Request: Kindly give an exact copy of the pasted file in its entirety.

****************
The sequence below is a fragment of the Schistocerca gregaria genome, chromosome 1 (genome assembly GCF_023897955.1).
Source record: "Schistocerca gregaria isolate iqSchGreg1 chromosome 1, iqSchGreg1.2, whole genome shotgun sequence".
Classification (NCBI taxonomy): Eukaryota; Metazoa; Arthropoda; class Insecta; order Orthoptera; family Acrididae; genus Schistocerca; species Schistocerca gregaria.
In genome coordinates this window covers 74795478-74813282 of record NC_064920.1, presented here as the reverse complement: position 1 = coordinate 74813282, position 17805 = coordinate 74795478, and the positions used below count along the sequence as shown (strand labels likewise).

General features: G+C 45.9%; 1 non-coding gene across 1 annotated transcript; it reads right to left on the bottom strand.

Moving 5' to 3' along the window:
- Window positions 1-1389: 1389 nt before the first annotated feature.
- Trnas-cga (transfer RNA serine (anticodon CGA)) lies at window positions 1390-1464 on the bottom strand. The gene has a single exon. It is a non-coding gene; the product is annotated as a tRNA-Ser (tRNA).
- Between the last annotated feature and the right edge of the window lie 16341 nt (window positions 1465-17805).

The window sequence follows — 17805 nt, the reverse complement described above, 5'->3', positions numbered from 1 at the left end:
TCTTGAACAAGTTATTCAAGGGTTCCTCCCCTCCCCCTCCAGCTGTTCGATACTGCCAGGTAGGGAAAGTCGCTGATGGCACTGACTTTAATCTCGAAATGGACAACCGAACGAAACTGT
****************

The sequence below is a fragment of the Schistocerca gregaria genome, chromosome 1 (genome assembly GCF_023897955.1).
Source record: "Schistocerca gregaria isolate iqSchGreg1 chromosome 1, iqSchGreg1.2, whole genome shotgun sequence".
Classification (NCBI taxonomy): Eukaryota; Metazoa; Arthropoda; class Insecta; order Orthoptera; family Acrididae; genus Schistocerca; species Schistocerca gregaria.
In genome coordinates this window covers 74795478-74813282 of record NC_064920.1, presented here as the reverse complement: position 1 = coordinate 74813282, position 17805 = coordinate 74795478, and the positions used below count along the sequence as shown (strand labels likewise).

General features: G+C 45.9%; 1 non-coding gene across 1 annotated transcript; it reads right to left on the bottom strand.

Moving 5' to 3' along the window:
- Window positions 1-1389: 1389 nt before the first annotated feature.
- Trnas-cga (transfer RNA serine (anticodon CGA)) lies at window positions 1390-1464 on the bottom strand. The gene has a single exon. It is a non-coding gene; the product is annotated as a tRNA-Ser (tRNA).
- Between the last annotated feature and the right edge of the window lie 16341 nt (window positions 1465-17805).

The window sequence follows — 17805 nt, the reverse complement described above, 5'->3', positions numbered from 1 at the left end:
TCTTGAACAAGTTATTCAAGGGTTCCTCCCCTCCCCCTCCAGCTGTTCGATACTGCCAGGTAGGGAAAGTCGCTGATGGCACTGACTTTAATCTCGAAATGGACAACCGAACGAAACTGT